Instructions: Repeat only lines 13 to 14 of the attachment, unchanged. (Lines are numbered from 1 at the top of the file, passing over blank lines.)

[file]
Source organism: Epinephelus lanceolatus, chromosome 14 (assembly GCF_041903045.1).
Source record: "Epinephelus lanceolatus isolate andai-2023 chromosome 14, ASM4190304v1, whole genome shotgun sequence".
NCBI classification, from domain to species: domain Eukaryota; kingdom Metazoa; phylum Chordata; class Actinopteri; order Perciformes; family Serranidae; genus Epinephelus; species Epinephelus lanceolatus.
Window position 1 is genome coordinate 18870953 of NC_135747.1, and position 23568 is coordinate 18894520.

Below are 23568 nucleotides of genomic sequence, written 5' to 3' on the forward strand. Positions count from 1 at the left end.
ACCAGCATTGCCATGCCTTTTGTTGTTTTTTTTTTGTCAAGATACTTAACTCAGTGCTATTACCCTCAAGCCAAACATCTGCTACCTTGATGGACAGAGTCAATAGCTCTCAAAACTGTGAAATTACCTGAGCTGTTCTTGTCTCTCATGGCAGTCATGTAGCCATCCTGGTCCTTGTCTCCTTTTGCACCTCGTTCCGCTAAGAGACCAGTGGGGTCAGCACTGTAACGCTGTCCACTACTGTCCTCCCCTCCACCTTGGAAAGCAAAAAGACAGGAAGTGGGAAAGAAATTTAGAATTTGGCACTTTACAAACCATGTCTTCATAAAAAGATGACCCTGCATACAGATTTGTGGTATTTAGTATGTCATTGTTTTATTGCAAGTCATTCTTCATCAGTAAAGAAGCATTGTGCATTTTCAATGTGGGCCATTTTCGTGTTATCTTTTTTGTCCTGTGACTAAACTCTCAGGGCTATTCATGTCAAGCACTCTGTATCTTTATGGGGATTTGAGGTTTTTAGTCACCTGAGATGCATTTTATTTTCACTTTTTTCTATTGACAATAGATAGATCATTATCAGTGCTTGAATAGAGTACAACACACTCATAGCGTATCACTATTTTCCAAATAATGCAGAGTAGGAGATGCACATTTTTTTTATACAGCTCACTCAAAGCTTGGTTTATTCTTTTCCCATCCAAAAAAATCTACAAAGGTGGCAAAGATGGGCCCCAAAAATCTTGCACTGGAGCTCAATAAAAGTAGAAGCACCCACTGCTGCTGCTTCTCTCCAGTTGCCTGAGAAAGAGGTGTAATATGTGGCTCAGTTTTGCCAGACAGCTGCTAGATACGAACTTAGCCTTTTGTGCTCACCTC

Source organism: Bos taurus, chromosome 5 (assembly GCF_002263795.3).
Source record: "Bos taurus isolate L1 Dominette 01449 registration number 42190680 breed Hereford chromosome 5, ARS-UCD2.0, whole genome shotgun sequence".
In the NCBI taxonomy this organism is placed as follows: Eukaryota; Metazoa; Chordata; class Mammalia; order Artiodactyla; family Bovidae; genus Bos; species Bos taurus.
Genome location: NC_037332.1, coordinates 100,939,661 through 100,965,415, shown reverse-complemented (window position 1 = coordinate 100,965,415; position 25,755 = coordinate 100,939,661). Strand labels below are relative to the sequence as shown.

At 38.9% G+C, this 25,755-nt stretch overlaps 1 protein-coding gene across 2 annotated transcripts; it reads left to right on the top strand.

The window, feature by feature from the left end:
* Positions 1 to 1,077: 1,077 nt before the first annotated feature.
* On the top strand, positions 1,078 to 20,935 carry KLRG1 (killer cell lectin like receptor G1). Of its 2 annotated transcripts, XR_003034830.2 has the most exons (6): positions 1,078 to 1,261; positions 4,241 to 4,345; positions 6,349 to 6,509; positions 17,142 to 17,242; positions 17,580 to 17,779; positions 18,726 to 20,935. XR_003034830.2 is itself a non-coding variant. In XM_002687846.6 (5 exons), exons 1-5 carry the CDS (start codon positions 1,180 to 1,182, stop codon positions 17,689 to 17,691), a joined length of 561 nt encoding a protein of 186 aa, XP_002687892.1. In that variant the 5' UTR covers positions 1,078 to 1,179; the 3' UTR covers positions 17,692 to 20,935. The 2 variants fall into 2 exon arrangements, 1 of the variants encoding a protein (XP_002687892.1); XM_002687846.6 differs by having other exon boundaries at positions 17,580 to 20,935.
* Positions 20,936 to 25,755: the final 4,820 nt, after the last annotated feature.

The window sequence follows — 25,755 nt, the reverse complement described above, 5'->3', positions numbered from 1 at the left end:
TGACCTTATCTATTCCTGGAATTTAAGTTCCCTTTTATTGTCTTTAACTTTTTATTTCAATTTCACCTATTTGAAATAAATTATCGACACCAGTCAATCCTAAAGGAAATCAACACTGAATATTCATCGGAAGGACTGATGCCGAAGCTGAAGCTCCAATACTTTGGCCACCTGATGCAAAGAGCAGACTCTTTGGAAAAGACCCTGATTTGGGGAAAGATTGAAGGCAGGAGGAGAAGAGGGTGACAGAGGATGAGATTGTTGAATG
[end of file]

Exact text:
* Positions 1 to 1,077: 1,077 nt before the first annotated feature.
* On the top strand, positions 1,078 to 20,935 carry KLRG1 (killer cell lectin like receptor G1). Of its 2 annotated transcripts, XR_003034830.2 has the most exons (6): positions 1,078 to 1,261; positions 4,241 to 4,345; positions 6,349 to 6,509; positions 17,142 to 17,242; positions 17,580 to 17,779; positions 18,726 to 20,935. XR_003034830.2 is itself a non-coding variant. In XM_002687846.6 (5 exons), exons 1-5 carry the CDS (start codon positions 1,180 to 1,182, stop codon positions 17,689 to 17,691), a joined length of 561 nt encoding a protein of 186 aa, XP_002687892.1. In that variant the 5' UTR covers positions 1,078 to 1,179; the 3' UTR covers positions 17,692 to 20,935. The 2 variants fall into 2 exon arrangements, 1 of the variants encoding a protein (XP_002687892.1); XM_002687846.6 differs by having other exon boundaries at positions 17,580 to 20,935.